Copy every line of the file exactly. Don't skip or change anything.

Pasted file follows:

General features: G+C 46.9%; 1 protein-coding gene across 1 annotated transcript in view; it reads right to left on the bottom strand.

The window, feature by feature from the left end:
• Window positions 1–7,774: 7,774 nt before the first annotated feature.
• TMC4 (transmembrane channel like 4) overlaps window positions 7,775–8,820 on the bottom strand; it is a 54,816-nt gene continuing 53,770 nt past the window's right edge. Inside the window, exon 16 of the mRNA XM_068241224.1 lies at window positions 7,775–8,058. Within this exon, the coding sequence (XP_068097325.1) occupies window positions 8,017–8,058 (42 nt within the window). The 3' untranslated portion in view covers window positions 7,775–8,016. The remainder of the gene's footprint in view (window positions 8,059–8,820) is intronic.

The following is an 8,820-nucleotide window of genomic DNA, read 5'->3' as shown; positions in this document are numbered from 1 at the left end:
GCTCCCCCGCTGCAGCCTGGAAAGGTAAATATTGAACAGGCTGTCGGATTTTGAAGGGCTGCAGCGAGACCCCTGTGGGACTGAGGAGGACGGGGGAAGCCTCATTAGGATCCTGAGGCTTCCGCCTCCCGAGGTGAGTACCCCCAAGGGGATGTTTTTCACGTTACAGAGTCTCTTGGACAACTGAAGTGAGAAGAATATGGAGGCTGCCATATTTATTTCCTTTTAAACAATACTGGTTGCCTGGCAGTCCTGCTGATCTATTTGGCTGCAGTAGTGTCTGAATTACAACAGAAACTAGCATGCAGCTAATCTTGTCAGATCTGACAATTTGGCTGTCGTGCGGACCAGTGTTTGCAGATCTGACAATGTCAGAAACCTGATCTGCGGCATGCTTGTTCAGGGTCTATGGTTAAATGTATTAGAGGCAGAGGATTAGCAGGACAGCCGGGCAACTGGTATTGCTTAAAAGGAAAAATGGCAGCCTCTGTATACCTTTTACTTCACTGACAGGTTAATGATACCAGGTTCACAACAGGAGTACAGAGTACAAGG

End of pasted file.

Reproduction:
General features: G+C 46.9%; 1 protein-coding gene across 1 annotated transcript in view; it reads right to left on the bottom strand.

The window, feature by feature from the left end:
• Window positions 1–7,774: 7,774 nt before the first annotated feature.
• TMC4 (transmembrane channel like 4) overlaps window positions 7,775–8,820 on the bottom strand; it is a 54,816-nt gene continuing 53,770 nt past the window's right edge. Inside the window, exon 16 of the mRNA XM_068241224.1 lies at window positions 7,775–8,058. Within this exon, the coding sequence (XP_068097325.1) occupies window positions 8,017–8,058 (42 nt within the window). The 3' untranslated portion in view covers window positions 7,775–8,016. The remainder of the gene's footprint in view (window positions 8,059–8,820) is intronic.

The following is an 8,820-nucleotide window of genomic DNA, read 5'->3' as shown; positions in this document are numbered from 1 at the left end:
GCTCCCCCGCTGCAGCCTGGAAAGGTAAATATTGAACAGGCTGTCGGATTTTGAAGGGCTGCAGCGAGACCCCTGTGGGACTGAGGAGGACGGGGGAAGCCTCATTAGGATCCTGAGGCTTCCGCCTCCCGAGGTGAGTACCCCCAAGGGGATGTTTTTCACGTTACAGAGTCTCTTGGACAACTGAAGTGAGAAGAATATGGAGGCTGCCATATTTATTTCCTTTTAAACAATACTGGTTGCCTGGCAGTCCTGCTGATCTATTTGGCTGCAGTAGTGTCTGAATTACAACAGAAACTAGCATGCAGCTAATCTTGTCAGATCTGACAATTTGGCTGTCGTGCGGACCAGTGTTTGCAGATCTGACAATGTCAGAAACCTGATCTGCGGCATGCTTGTTCAGGGTCTATGGTTAAATGTATTAGAGGCAGAGGATTAGCAGGACAGCCGGGCAACTGGTATTGCTTAAAAGGAAAAATGGCAGCCTCTGTATACCTTTTACTTCACTGACAGGTTAATGATACCAGGTTCACAACAGGAGTACAGAGTACAAGG